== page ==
When Damaris Triana, then 8, lost several books that she had borrowed for her sister, the San José (Calif.) Public Library fined her $101—including $40 for processing—a bill that was eventually turned over to an agency to collect from her parents. The $101 is a small part of a whopping $6.8 million in unpaid fines, an amount that exceeds unpaid fees at some larger cities. The fines have become a deterrent to borrowing, especially for poor users. Library Director Jill Bourne (right) wants to do something about that....

New York Times, Mar. 30

Afghans seed a ravaged land with books

Matiullah Wesa (center), his brother Atta Muhammad, and their nieces in the library Wesa established three years ago in their family home in Spinbaldak, Afghanistan. Muhammad is the library’s caretaker. Wesa has established several other libraries across the country. Photo by Andrew Quilty for the New York Times

Mujib Mashal writes: “At first glance, it is not much of a library: two shelves of about 1,600 books and magazines in a basement room deep in a dusty alley in rural Panjwai District, in southern Afghanistan. But the register shows how parts of the community here, particularly younger residents, have come to value any chance to indulge their curiosity, in a place that was at the heart of the original Taliban uprising in the 1990s and that became a watchword for the tragedy and deprivation brought by war.”...

New York Times, Mar. 30
Latest Library Links

Canadian libraries call for fair ebook pricing

Differences in ebook prices for individuals and libraries

The group Canadian Public Libraries for Fair Ebook Pricing continues to advocate for more reasonable prices and terms for ebooks from multinational publishers with an open letter to Hachette Book Group, HarperCollins, Macmillan Publishers, Penguin Random House, and Simon & Schuster. Current ebook pricing models lead to fewer titles and fewer copies for readers to discover, despite booming borrowing rates and high demand....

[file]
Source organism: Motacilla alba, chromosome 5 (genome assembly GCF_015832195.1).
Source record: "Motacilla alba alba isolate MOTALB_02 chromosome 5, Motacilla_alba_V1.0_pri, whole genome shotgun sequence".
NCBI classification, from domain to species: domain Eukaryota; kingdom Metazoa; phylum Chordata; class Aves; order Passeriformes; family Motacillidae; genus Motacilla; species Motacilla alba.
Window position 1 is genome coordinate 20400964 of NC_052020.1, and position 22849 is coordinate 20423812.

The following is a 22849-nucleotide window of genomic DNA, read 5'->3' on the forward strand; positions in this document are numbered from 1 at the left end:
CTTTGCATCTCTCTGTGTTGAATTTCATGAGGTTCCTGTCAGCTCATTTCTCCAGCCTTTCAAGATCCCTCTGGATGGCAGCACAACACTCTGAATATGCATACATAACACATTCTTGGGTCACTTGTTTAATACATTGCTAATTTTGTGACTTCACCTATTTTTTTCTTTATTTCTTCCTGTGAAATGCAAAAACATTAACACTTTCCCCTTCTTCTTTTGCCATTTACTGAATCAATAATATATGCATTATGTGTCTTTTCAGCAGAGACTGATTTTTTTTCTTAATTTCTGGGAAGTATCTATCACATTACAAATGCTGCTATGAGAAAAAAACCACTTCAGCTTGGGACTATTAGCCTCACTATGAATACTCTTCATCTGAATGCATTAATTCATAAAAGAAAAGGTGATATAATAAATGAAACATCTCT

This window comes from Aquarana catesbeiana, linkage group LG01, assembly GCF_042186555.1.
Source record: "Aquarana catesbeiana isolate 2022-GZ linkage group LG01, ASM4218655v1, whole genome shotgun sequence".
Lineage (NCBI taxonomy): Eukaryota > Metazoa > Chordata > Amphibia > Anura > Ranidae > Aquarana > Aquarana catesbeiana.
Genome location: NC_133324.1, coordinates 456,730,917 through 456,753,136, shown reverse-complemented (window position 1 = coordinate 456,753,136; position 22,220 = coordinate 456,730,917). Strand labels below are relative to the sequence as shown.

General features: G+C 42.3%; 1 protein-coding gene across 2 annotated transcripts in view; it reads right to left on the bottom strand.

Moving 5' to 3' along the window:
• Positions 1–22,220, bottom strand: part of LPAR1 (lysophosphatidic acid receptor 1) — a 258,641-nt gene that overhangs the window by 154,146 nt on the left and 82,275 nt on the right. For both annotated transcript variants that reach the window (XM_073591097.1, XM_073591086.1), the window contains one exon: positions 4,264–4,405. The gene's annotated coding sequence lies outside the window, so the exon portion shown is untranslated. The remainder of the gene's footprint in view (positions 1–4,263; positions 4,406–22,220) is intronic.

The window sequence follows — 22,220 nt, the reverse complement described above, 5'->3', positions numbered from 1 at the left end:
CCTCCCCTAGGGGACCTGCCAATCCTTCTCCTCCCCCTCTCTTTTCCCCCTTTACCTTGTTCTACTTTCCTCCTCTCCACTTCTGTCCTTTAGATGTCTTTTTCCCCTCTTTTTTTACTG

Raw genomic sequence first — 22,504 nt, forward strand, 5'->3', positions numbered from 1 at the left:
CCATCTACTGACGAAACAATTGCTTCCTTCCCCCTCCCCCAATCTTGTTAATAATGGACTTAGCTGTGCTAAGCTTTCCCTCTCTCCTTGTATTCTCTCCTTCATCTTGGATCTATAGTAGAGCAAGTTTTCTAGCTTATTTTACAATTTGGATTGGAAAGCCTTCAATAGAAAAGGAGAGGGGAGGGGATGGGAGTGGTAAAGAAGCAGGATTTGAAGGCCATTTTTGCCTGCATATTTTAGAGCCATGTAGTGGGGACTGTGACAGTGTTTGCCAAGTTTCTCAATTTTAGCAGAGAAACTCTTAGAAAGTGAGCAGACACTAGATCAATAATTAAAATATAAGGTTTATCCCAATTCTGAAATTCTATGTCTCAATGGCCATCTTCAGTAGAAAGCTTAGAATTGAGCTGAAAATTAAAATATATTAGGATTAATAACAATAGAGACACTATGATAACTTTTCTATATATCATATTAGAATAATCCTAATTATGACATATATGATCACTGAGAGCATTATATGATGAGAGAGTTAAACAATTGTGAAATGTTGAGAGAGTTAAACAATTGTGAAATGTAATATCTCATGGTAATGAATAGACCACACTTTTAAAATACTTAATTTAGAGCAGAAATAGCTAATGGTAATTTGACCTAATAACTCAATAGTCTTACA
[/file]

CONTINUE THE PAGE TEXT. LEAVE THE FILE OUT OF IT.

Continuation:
Canadian Public Libraries for Fair Ebook Pricing, Mar. 29

FOIA Mapper locates public documents

How FOIA Mapper works

Joseph Lichterman writes: “The process of filing a Freedom of Information Act request can be complicated. It can be difficult to know what information is available from which part of which agency—and what properly formed questions will turn up the right answers. That’s why independent data journalist Max Galka launched FOIA Mapper, a Knight Foundation–backed site that went live March 29. It aims to streamline the FOIA process by helping users figure out the best ways to request the documents they need.”...

Nieman Lab, Mar. 29

Penn launches Holy Land Collections

Traditional site of the tomb of David, King of Israel, on Mount Zion, Israel. Undated photo by Felix Bonfils

The University of Pennsylvania Libraries has launched an online home for its Holy Land Collections. The website features a wide range of items related to the Holy Land, including rare manuscripts, original archaeological artifacts, engraved maps, and many other primary and secondary source materials. Of major interest is the Lenkin Family Collection of Photography, purchased in 2009 with a donation from Edward J. Lenkin, that consists of over 5,000 photographs of the Holy Land dating from 1850 to 1937....

Penn Libraries News, Mar. 29

Spring travel guides, 2016

Cover of 50 Great American Places: Essential Historic Sites across the U.S., by Brent D. Glass

Rebecca Vnuk writes: “It feels like I need to take a moment and thank my dear pal, El Niño, for making this winter a lot more bearable than the past few we’ve endured (at least, here in Chicago!). But that doesn’t mean people aren’t still dreaming up their spring and summer getaways, so, once again, we present our latest roundup of recommended titles that have appeared over the past six months.” For example, 50 Great American Places: Essential Historic Sites across the U.S., by Brent D. Glass....

Booklist Online, Apr. 1

April Fools’ Day at the library

Cover of Anansi and the Moss-Covered Rock, retold by Eric A. Kimmel

Jennifer Schultz writes: “Are you planning April Fools’ hijinks at your library? Even if you don’t plan to announce to your Facebook followers that books will now be shelved according to color, you can celebrate with reading or displaying books that involve trickery or unexpected endings. I’m leaving off several titles in the name of brevity, but I couldn’t forget Eric Kimmel’s retelling of Anansi and the Moss-Covered Rock.” And don't forget this roundup of April Foolery from 2015....

ALSC Blog, Mar. 31; AL: The Scoop, Apr. 3, 2015